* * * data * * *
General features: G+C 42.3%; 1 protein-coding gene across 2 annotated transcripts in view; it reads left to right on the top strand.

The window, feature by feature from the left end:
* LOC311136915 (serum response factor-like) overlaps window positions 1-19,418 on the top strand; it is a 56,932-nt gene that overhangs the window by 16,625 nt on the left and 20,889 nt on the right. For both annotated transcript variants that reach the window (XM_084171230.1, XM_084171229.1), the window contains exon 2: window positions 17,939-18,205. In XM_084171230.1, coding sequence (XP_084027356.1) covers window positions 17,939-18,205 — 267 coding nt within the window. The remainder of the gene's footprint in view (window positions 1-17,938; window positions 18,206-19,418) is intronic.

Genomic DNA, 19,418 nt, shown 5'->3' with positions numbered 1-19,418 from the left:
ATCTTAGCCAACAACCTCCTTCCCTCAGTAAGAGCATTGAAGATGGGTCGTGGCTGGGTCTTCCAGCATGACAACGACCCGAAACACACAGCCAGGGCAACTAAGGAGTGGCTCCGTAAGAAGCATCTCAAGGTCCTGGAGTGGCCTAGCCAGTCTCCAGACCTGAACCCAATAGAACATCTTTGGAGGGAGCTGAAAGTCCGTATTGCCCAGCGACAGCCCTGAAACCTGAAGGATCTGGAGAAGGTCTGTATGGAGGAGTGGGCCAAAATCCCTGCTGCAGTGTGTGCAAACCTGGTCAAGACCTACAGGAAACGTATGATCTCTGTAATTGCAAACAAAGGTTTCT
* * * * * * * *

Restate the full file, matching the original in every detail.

General features: G+C 42.3%; 1 protein-coding gene across 2 annotated transcripts in view; it reads left to right on the top strand.

The window, feature by feature from the left end:
* LOC311136915 (serum response factor-like) overlaps window positions 1-19,418 on the top strand; it is a 56,932-nt gene that overhangs the window by 16,625 nt on the left and 20,889 nt on the right. For both annotated transcript variants that reach the window (XM_084171230.1, XM_084171229.1), the window contains exon 2: window positions 17,939-18,205. In XM_084171230.1, coding sequence (XP_084027356.1) covers window positions 17,939-18,205 — 267 coding nt within the window. The remainder of the gene's footprint in view (window positions 1-17,938; window positions 18,206-19,418) is intronic.

Genomic DNA, 19,418 nt, shown 5'->3' with positions numbered 1-19,418 from the left:
ATCTTAGCCAACAACCTCCTTCCCTCAGTAAGAGCATTGAAGATGGGTCGTGGCTGGGTCTTCCAGCATGACAACGACCCGAAACACACAGCCAGGGCAACTAAGGAGTGGCTCCGTAAGAAGCATCTCAAGGTCCTGGAGTGGCCTAGCCAGTCTCCAGACCTGAACCCAATAGAACATCTTTGGAGGGAGCTGAAAGTCCGTATTGCCCAGCGACAGCCCTGAAACCTGAAGGATCTGGAGAAGGTCTGTATGGAGGAGTGGGCCAAAATCCCTGCTGCAGTGTGTGCAAACCTGGTCAAGACCTACAGGAAACGTATGATCTCTGTAATTGCAAACAAAGGTTTCT